Tom Ingram and another executive with his influential lobbying firm worked with Mayor Karl Dean’s office more than a month ago to put together an incentive package for the television show “Nashville” but didn’t register with the city as lobbyists at the time, according to The Tennessean.. On June 24, Dean announced $500,000 in incentives, pending Metro Council approval, to keep the ABC drama filming here.
Dean spokeswoman Bonna Johnson said officials in the mayor’s office communicated with Ingram and fellow Ingram Group executive Sam Reed when negotiating the incentive deal. Ingram Group has long been the lobbyist for Gaylord Entertainment, now Ryman Hospitality Partners, which is one of the show’s executive producers.
The Metro code defines lobbying as communicating “directly or indirectly, with any official in the legislative branch or executive branch for pay or for any consideration, for the purpose of influencing any legislative action or administrative action.”
Last week, Reed and another Ingram Group lobbyist, Marcille Durham, registered with the city as representing Ryman. Ingram has not registered.
But government transparency expert Dick Williams, chairman of the nonprofit group Common Cause Tennessee, said Ingram and Reed should have registered with the city when it was negotiating, based on lobbying disclosure requirements
Tom Ingram and two of his associates lobbied state lawmakers this year to eliminate Tennessee’s privilege tax on professional athletes, according to The Tennessean, but you wouldn’t know it from what they disclosed about their efforts publicly. The lobbyist registration forms that Tom Ingram and his colleagues at The Ingram Group filed with the state only mentioned another lobbying firm, giving the public no indication of the special interests they were really representing in an unsuccessful bid to kill the so-called “jock tax.”
The Ingram Group’s Marcille Durham and Sam Reed registered as lobbyists for McGuiness Group, a Washington, D.C.-based lobbying shop, on Feb. 25, with Tom Ingram joining them on April 17, state records show. McGuiness Group’s website says its clients include the players associations for the National Hockey League and the National Basketball Association.
Dick Williams, chairman of good-government group Common Cause Tennessee and a lobbyist himself, said Ingram, Durham and Reed appear to have complied with the law. But the law, which requires only that lobbyists list their employers and that employers say who’s lobbying for them, leaves something to be desired.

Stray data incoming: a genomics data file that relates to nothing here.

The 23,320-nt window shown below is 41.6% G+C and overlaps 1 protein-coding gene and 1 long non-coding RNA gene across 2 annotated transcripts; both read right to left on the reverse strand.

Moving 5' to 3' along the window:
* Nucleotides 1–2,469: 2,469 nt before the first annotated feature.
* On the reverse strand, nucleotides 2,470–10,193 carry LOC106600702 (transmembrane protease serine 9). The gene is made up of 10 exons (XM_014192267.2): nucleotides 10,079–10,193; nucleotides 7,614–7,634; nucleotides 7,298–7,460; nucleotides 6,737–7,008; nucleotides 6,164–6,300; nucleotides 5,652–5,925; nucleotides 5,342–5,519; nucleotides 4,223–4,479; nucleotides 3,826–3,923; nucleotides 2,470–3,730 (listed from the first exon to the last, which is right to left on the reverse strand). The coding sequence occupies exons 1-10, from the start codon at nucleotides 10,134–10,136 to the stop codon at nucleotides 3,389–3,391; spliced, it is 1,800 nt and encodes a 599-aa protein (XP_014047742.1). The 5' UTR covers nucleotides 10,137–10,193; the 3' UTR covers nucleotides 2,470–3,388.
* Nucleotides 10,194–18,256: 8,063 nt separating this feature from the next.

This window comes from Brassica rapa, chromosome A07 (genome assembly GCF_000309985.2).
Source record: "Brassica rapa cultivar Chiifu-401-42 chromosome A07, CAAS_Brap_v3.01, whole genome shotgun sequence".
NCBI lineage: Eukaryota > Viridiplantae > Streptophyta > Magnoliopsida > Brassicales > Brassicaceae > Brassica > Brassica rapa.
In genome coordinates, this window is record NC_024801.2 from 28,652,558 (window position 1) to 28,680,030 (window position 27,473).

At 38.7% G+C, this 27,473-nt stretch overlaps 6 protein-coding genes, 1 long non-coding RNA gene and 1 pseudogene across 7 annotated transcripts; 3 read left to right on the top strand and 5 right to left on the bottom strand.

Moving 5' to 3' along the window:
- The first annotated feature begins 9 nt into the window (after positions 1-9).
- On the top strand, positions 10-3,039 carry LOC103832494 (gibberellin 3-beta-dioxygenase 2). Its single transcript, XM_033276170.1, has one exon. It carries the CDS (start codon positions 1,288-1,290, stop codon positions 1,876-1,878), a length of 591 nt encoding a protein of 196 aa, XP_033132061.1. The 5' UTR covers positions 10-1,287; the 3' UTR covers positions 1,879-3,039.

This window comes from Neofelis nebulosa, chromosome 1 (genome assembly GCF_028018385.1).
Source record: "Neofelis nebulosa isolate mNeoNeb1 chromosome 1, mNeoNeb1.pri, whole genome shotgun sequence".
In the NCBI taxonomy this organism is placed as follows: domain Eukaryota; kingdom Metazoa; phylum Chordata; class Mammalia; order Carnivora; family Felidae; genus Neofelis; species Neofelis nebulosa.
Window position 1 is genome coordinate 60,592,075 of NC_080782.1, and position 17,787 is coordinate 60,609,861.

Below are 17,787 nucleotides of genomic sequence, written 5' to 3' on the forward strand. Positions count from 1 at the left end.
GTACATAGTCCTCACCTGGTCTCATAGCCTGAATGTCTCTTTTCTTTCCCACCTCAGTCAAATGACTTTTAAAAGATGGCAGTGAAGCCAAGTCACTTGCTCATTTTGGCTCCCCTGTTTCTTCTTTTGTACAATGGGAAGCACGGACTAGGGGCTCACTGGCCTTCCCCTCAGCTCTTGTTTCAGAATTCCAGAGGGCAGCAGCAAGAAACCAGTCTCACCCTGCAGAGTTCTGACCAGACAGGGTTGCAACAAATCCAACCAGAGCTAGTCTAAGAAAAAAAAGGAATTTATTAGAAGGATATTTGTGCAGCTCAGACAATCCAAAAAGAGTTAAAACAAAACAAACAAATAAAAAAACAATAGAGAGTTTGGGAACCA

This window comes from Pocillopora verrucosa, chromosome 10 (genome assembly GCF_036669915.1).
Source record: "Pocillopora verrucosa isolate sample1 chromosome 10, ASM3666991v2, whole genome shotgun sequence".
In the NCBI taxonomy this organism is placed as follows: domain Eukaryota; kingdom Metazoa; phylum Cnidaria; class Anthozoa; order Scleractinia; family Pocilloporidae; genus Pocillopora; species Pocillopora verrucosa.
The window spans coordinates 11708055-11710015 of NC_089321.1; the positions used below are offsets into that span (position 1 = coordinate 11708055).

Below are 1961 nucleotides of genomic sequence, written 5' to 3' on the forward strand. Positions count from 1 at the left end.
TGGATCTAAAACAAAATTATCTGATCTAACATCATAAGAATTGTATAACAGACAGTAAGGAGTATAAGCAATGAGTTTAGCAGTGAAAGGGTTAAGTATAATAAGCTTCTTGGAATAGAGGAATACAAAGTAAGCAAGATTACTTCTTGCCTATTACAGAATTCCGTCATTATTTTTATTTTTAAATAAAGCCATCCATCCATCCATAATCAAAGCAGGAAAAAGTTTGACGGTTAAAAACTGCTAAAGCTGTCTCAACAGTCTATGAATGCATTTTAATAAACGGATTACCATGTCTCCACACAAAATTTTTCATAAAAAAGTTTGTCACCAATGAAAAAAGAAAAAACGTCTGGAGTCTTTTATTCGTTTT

“Ideally, it would be nice to have a little more clarity for the public,” Williams said. “It does leave a little vagueness.”
…Durham said the Ingram Group lobbyists’ listing of McGuiness Group as their employer was not only legal but accurate. She said McGuiness Group, run by former U.S. Senate aide Kevin McGuiness, is the “professional manager” for the pro sports players associations.
“I wouldn’t call McGuiness just a lobbyist,” Durham said Friday. “McGuiness Group was our client. Our direction didn’t come from the players associations. It came from McGuiness Group.”
Durham said she, Reed and Ingram have updated their registrations to indicate that they’re about to start lobbying directly for the hockey and basketball players associations.
,,,The privilege tax, a common practice in states with professional sports franchises, applies to pro hockey and basketball players who play in the state of Tennessee as members of the Nashville Predators, Memphis Grizzlies or visiting NHL and NBA teams. The tax does not apply to the Tennessee Titans or their opponents.
Athletes are taxed $2,500 per game for up to three games per year. A recent article in the Marquette Sports Law Review, which argues that Tennessee’s tax is unconstitutional under the Commerce Clause, says some athletes wind up paying to play here when the privilege tax and other taxes exceed their per-game wages.
The Tennessee Ethics Commission voted Monday to hold a hearing on whether veteran political operative Tom Ingram violated state lobbying laws along with one of his associates at The Ingram Group and one of their clients.
Ingram, political consultant to Gov. Bill Haslam as well as U.S. Sens. Lamar Alexander and Bob Corker, and Marcille Durham, president of The Ingram Group, have acknowledged they failed to register as lobbyists for Hillsborough Resources Ltd., which wants to mine coal on Catoosa Wildlife Management Area near Crossville.
The Commission discussed Monday what action to take after receiving two letters and a check for $600 to cover two years of lobbyist registration fees for Ingram and Durham. The two also met with members of the agency staff last week.
“I think we – and the state of Tennessee – are due an explanation of what happened here,” said James S. Stranch III, chairman of the commission.
The commission voted 4-0 to hold a “show cause hearing,” which basically gives those suspected of violating the law an opportunity to explain why they should not be subject to a civil penalty. One member, John Gregory Hardeman, recused himself from the vote, saying he knew both Ingram and Durham.